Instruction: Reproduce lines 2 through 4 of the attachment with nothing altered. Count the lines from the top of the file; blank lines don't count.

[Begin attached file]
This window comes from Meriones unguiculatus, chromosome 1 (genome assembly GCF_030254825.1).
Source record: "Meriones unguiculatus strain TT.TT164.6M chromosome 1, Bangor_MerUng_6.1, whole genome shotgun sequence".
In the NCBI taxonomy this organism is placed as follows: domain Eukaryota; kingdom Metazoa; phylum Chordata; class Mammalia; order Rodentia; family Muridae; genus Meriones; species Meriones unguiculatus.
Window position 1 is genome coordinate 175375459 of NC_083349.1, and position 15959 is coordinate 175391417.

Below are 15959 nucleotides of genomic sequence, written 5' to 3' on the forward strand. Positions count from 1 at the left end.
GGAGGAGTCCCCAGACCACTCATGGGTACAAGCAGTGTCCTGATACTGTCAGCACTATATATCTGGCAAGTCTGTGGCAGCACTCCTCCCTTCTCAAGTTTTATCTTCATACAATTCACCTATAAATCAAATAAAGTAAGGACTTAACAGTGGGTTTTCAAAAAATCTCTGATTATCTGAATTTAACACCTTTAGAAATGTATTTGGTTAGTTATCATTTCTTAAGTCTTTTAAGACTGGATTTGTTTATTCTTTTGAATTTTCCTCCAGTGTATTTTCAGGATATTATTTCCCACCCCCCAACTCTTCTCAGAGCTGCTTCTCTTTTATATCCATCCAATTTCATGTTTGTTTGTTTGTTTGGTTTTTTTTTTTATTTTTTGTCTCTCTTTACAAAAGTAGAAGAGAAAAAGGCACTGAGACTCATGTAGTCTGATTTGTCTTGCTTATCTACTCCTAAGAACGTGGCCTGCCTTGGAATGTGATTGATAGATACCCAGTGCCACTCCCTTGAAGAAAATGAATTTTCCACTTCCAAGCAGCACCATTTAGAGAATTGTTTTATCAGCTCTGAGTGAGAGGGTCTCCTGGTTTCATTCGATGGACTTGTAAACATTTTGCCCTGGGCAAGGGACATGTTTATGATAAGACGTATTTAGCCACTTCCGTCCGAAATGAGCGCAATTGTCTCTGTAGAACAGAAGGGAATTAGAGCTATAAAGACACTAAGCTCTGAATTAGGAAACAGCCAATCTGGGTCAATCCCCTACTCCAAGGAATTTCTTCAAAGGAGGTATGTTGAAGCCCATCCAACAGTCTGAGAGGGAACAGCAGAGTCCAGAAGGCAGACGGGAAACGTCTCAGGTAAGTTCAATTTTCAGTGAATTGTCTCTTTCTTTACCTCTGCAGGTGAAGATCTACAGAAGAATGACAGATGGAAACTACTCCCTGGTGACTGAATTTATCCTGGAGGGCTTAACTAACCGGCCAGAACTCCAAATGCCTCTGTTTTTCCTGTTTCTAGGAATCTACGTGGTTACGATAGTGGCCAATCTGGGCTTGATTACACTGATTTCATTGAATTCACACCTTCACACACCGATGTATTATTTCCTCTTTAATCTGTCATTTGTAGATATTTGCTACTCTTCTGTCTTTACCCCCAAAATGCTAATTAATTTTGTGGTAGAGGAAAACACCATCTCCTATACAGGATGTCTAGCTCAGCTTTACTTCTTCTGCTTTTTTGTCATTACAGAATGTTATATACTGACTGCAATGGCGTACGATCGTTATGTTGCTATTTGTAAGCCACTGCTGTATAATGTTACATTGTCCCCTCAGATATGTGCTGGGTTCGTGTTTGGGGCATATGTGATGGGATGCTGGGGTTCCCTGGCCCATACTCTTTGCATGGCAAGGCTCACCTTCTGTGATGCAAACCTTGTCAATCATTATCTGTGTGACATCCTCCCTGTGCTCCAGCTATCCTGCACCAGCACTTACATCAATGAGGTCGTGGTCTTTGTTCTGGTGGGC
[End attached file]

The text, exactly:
Source record: "Meriones unguiculatus strain TT.TT164.6M chromosome 1, Bangor_MerUng_6.1, whole genome shotgun sequence".
In the NCBI taxonomy this organism is placed as follows: domain Eukaryota; kingdom Metazoa; phylum Chordata; class Mammalia; order Rodentia; family Muridae; genus Meriones; species Meriones unguiculatus.
Window position 1 is genome coordinate 175375459 of NC_083349.1, and position 15959 is coordinate 175391417.